Plot: What’s it about?
For more than twenty years now, we have been exposed to one of the greatest war movies ever told. Francis Ford Coppola made a name for himself with the Godfather movies, but this war movie epic is something that must be seen if you’re a fan of any movie. That’s a bold statement, I realize, but Apocalypse Now is not only a great telling of the agony of war, but also how humans act as well. This new version of the already classic movie features some 50 minutes that have never been seen before. While the original is still an outstanding movie and has stood on that reputation for quite some time (it’s ranked in the top 30 of the AFI Top 100 movies of all time), we have to ask ourselves if this extra footage really makes the movie better? Personally, I haven’t seen the movie enough to give a concrete answer. But I am a believer in “The more the merrier”, to an extent. While clocking in at just over 200 minutes, Apocalypse Now: Redux is something that will consume an afternoon, no doubt about that! But as movie purists are concerned…should you really mess with something that’s good to begin with? There’s another old saying: “If it ain’t broke, don’t fix it”! No matter which side you take, it was a great movie in 1979 and it’s a great movie in 2001, but you be the judge as to which one is more your style.
And so it begins that Captain Benjamin Willard (Martin Sheen) is conflicted. He has lost his wife to divorce and has taken a few tours in Vietnam. As he puts it in the narration, when he was in the jungle he was thinking about home; and when he was at home he was thinking about the jungle. Through a series of scenes, we see his confliction emerge in several ways…most notably in his room where he is drunk and punches a mirror. Willard is then sought out by his superiors to proceed up a river and relieve a once great Colonel of his command. It seems that Colonel Kurtz (Marlon Brando) has been in the jungle too long and it has finally affected him. He has a group of natives and a dedicated group of soldiers at his disposal who treat him as some sort of God. The military can’t have this and hence the mission to have him terminated (with extreme prejudice). Captain Willard is to proceed up the river, find Kurtz and kill him. End of story. Willard has conflicts, but accepts the job, but it’s the trip up the river that will lead him to be closer to Kurtz than he thought possible.
There are a rough group of soldiers on the boat going up the river, a young Lawrence Fishburne plays “Clean”, a 17 year old kid who somehow found his way into the war. Lance Johnson (Sam Bottoms) is a top notch surfer from California and the chief (Albert Hall). The crew is kept in the dark as to what’s going on and what the mission actually is, but they follow the orders to go into Cambodia (where Colonel Kurtz is residing) even though it’s against the law. The journey up the river is a mystical one, there are many stops and each has its significance in relation to the plot as a whole. They meet Lieutenant Kilgore (Robert Duvall), who may be the most remembered and most quoted character from the movie, along the way. Kilgore is a die hard Army Ranger who also happens to be a surfer. After attacking the “Charlie”, they surf the beach. To quote Kilgore “Charlie don’t surf”. It’s clear that he’s wound a bit too tight, but his men seem to like him and he’s apparently getting the job done. Duvall does an excellent job in one of his best roles here. The USO Show is another stop that they make, but as the extended version shows, there’s more time with the Playmates. In what seems to border on a tasteless act, the men of the boat give two barrels of fuel in exchange for a few hours alone with the Playmates (draw your own conclusions).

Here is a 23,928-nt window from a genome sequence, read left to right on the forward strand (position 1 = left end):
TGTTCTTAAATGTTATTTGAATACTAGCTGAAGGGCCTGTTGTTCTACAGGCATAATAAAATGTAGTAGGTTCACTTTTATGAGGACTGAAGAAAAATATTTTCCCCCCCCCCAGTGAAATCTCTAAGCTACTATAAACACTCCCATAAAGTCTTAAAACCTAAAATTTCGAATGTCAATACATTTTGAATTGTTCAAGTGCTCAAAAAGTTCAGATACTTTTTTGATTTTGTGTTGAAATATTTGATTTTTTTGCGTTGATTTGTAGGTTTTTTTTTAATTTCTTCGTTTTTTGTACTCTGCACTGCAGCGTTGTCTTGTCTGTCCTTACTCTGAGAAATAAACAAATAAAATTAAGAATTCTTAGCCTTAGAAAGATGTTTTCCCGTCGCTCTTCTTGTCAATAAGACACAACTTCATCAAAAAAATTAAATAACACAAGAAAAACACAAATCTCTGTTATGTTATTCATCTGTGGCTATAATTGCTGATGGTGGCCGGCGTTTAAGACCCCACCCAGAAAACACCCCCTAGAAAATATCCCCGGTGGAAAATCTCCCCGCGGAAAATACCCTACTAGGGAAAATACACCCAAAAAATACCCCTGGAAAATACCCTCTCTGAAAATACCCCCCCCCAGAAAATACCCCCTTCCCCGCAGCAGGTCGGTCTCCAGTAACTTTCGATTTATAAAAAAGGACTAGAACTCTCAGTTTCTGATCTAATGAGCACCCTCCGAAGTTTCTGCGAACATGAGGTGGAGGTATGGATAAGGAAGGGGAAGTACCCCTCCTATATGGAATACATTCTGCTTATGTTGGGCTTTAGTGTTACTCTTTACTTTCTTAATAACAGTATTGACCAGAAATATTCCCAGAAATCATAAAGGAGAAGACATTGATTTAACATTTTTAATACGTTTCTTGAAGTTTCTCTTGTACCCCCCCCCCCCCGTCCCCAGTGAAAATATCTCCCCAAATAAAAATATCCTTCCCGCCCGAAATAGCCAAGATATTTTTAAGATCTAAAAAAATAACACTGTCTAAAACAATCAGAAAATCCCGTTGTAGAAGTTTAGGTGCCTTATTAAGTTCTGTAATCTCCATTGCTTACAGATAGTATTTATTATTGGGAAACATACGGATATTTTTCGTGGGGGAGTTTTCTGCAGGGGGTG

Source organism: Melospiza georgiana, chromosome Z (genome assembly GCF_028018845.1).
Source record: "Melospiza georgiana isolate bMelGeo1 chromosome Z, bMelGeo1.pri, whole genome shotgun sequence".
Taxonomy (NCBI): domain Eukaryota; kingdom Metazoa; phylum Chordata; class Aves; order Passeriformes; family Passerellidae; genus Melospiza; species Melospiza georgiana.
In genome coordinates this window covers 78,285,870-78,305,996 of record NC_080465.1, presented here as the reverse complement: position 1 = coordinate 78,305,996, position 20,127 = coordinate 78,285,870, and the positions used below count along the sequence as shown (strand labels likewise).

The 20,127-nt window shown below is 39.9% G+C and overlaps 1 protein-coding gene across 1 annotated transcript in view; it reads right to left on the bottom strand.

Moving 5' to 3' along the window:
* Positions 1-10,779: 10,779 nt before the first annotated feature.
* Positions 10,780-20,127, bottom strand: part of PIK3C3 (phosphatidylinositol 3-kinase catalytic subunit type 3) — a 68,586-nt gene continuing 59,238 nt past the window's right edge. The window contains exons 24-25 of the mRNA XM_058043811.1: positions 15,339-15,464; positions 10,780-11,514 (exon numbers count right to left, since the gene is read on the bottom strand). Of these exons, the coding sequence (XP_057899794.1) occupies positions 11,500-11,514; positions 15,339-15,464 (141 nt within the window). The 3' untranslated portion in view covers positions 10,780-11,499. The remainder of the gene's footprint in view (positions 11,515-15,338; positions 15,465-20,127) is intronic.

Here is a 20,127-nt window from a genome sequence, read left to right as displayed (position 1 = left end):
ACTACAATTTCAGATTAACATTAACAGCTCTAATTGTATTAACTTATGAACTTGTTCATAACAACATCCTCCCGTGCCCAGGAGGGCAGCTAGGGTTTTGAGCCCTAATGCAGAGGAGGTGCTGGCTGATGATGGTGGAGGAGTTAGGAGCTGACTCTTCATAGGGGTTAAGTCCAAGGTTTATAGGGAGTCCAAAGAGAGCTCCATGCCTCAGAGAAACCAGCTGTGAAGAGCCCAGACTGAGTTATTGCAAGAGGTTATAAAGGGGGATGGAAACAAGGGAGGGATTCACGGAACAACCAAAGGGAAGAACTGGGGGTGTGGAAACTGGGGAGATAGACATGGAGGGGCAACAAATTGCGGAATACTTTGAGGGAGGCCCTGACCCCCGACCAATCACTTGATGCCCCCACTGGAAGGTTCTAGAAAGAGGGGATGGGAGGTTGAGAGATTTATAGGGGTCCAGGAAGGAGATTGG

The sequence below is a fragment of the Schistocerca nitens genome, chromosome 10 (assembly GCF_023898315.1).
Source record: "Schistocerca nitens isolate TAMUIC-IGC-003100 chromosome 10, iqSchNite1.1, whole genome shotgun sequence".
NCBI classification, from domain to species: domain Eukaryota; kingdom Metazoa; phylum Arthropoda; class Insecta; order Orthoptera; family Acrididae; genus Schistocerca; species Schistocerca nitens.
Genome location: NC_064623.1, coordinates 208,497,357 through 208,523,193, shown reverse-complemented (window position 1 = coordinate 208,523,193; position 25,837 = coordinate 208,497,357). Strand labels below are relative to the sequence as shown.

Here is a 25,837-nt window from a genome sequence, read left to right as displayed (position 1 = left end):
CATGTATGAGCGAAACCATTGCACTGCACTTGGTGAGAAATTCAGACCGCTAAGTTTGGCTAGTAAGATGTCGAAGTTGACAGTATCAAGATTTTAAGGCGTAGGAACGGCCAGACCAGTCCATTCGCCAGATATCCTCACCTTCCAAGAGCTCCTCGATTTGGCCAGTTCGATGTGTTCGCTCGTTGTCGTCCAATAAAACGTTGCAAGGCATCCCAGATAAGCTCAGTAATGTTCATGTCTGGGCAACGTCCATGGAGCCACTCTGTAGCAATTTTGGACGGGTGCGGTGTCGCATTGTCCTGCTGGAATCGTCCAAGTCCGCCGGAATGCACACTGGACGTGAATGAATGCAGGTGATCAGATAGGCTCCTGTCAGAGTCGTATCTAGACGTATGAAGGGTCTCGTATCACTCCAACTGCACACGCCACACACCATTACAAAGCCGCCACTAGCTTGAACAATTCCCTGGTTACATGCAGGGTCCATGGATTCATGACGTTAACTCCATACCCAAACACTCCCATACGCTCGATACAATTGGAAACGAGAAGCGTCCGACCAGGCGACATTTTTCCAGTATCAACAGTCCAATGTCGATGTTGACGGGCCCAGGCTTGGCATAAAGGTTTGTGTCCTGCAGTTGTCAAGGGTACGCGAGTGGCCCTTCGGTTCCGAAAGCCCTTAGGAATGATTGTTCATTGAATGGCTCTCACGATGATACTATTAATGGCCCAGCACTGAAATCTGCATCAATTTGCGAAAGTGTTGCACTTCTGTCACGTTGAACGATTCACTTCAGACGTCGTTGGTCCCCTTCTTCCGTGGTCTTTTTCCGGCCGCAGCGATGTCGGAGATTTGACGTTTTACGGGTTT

Sensing that their mission is coming to an end, the soldiers that they encounter are more and more up tight. They seem to sense that the war is coming to an end and the Kurtz compound is the final destination. With a few of the members of the crew already dead, it’s a mission with losses already. This is when we meet the final two characters of the movie, Colonel Kurtz (Brando) and a Photojournalist (Dennis Hopper). Hopper does well here and acts as an immeditary of sorts for Willard. He warns of the power that the Colonel has and how insane he has become, but Willard is bound and determined to follow the orders and complete his mission.